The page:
NASA: 2016 is already on track to be hottest year ever on record

Just six months of year 2016 have passed, but the year is already on its way to become the hottest year ever recorded. In an announcement this week, NASA officials said that each of the initial six months -January to June- has set new temperature records.

It is the first year when the US space agency has shared a midyear climate analysis. The agency officials said that the step is taken because temperature averages in 2016 have been a lot in excess of earlier data.

According to NASA's data, this year’s each month was the warmest respective month across the globe in the modern temperature record, dating back to 1880. NASA added that the trend is an indication that 2016 is going to surpass last year as the hottest recorded year.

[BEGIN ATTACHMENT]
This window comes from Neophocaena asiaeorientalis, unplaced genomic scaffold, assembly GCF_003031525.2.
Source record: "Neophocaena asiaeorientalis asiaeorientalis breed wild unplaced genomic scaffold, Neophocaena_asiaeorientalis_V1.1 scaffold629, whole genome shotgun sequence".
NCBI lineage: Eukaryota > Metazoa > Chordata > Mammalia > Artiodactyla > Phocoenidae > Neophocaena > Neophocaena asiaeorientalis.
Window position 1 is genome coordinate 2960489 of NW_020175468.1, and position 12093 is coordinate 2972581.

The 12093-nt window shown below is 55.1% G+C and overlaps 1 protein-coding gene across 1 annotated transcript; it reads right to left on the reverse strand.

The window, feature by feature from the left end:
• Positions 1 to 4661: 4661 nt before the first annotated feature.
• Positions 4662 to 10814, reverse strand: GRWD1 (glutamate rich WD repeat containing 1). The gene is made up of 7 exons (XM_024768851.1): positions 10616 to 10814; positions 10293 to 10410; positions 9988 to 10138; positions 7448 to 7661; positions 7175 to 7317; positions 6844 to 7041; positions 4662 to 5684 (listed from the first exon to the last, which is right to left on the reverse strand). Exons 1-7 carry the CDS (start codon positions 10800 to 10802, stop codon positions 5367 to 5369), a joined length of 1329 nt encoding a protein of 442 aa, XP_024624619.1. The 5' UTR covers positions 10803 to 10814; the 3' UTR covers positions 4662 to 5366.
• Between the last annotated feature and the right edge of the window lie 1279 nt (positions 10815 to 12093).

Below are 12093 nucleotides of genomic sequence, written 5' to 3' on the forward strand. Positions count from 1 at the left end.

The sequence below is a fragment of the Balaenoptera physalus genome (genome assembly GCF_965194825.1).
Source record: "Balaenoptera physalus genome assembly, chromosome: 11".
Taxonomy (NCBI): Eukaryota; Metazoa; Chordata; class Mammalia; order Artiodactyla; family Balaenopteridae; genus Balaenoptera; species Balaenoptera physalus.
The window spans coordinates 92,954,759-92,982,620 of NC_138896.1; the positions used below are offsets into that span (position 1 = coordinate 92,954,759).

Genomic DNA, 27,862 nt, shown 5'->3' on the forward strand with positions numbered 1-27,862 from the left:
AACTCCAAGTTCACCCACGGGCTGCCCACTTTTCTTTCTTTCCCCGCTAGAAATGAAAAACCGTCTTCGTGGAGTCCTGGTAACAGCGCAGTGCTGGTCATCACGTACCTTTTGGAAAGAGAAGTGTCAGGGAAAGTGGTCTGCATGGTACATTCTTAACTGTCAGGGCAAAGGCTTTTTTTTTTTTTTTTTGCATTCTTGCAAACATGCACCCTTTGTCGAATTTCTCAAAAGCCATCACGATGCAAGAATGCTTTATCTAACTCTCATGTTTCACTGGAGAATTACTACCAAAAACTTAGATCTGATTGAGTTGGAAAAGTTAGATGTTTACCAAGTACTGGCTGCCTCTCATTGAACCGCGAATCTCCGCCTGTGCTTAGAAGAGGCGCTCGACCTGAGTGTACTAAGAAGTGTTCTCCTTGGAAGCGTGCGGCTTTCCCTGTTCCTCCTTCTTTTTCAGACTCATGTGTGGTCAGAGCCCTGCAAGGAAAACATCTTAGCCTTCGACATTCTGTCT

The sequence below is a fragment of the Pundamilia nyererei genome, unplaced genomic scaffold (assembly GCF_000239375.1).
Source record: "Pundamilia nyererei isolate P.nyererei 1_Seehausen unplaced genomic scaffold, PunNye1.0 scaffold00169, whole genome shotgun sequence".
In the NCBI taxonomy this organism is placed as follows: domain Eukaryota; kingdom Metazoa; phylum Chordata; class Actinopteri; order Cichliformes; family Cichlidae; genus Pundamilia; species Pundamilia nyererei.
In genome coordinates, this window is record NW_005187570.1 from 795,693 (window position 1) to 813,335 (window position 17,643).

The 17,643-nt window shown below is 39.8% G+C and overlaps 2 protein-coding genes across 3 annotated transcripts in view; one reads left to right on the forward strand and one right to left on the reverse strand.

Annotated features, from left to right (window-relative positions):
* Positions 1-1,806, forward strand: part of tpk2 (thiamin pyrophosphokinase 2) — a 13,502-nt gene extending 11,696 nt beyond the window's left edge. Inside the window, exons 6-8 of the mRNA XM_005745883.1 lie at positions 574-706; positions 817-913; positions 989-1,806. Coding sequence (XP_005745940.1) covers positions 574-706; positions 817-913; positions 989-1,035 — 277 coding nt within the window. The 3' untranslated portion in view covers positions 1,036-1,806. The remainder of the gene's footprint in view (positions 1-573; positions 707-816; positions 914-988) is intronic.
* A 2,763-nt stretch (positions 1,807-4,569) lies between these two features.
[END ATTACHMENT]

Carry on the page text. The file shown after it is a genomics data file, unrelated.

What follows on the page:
Gavin Schmidt, director of NASA's Goddard Institute for Space Studies in New York City, said that the present year has indeed blown that out of the water.

Schmidt's calculations suggested that there is a 99% chance that 2016, on average, is going to be hotter than last year.

Till now in 2016, the planet's average temperature was 2.4 degrees Fahrenheit hotter in comparison to the late 19th century. International climate negotiators agreed in the Copenhagen Accord in 2009 that warming mustn’t surpass over 2 degrees Celsius in present century. The Accord's temperature threshold was put in place with a hope to avoid climate change’s worst impacts.

A powerful El Niño last year was one of the contributors to these temperatures, but as per Schmidt, the sustaining warming trend is mainly because of the effects of greenhouse gases.

The effects of El Niño will dissipate by next year, leaving temperatures a bit lower than current year, but Schmidt said the coming year is still going to average to 1 degree C above the pre-industrial average.

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